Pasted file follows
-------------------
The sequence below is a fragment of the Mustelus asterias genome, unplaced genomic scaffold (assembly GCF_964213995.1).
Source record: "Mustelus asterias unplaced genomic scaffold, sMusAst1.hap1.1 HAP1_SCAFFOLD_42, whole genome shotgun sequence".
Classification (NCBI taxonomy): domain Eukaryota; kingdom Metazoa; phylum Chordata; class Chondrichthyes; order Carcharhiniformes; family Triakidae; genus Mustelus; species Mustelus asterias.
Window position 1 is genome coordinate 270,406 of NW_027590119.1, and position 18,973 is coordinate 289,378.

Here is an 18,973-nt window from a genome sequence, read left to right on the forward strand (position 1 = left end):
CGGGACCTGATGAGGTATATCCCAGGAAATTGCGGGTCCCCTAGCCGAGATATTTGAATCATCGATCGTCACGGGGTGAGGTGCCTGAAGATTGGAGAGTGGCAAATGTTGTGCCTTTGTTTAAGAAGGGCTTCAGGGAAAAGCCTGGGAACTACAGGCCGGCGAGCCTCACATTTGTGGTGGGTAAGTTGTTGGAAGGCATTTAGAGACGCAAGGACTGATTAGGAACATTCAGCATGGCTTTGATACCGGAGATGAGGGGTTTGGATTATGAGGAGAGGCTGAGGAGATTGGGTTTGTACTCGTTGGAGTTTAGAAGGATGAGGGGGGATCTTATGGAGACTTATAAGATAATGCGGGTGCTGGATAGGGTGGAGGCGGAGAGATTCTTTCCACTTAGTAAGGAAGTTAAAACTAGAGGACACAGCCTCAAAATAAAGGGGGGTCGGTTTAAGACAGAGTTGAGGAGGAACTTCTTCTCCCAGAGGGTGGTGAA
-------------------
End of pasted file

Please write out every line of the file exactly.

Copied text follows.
The sequence below is a fragment of the Mustelus asterias genome, unplaced genomic scaffold (assembly GCF_964213995.1).
Source record: "Mustelus asterias unplaced genomic scaffold, sMusAst1.hap1.1 HAP1_SCAFFOLD_42, whole genome shotgun sequence".
Classification (NCBI taxonomy): domain Eukaryota; kingdom Metazoa; phylum Chordata; class Chondrichthyes; order Carcharhiniformes; family Triakidae; genus Mustelus; species Mustelus asterias.
Window position 1 is genome coordinate 270,406 of NW_027590119.1, and position 18,973 is coordinate 289,378.

Here is an 18,973-nt window from a genome sequence, read left to right on the forward strand (position 1 = left end):
CGGGACCTGATGAGGTATATCCCAGGAAATTGCGGGTCCCCTAGCCGAGATATTTGAATCATCGATCGTCACGGGGTGAGGTGCCTGAAGATTGGAGAGTGGCAAATGTTGTGCCTTTGTTTAAGAAGGGCTTCAGGGAAAAGCCTGGGAACTACAGGCCGGCGAGCCTCACATTTGTGGTGGGTAAGTTGTTGGAAGGCATTTAGAGACGCAAGGACTGATTAGGAACATTCAGCATGGCTTTGATACCGGAGATGAGGGGTTTGGATTATGAGGAGAGGCTGAGGAGATTGGGTTTGTACTCGTTGGAGTTTAGAAGGATGAGGGGGGATCTTATGGAGACTTATAAGATAATGCGGGTGCTGGATAGGGTGGAGGCGGAGAGATTCTTTCCACTTAGTAAGGAAGTTAAAACTAGAGGACACAGCCTCAAAATAAAGGGGGGTCGGTTTAAGACAGAGTTGAGGAGGAACTTCTTCTCCCAGAGGGTGGTGAA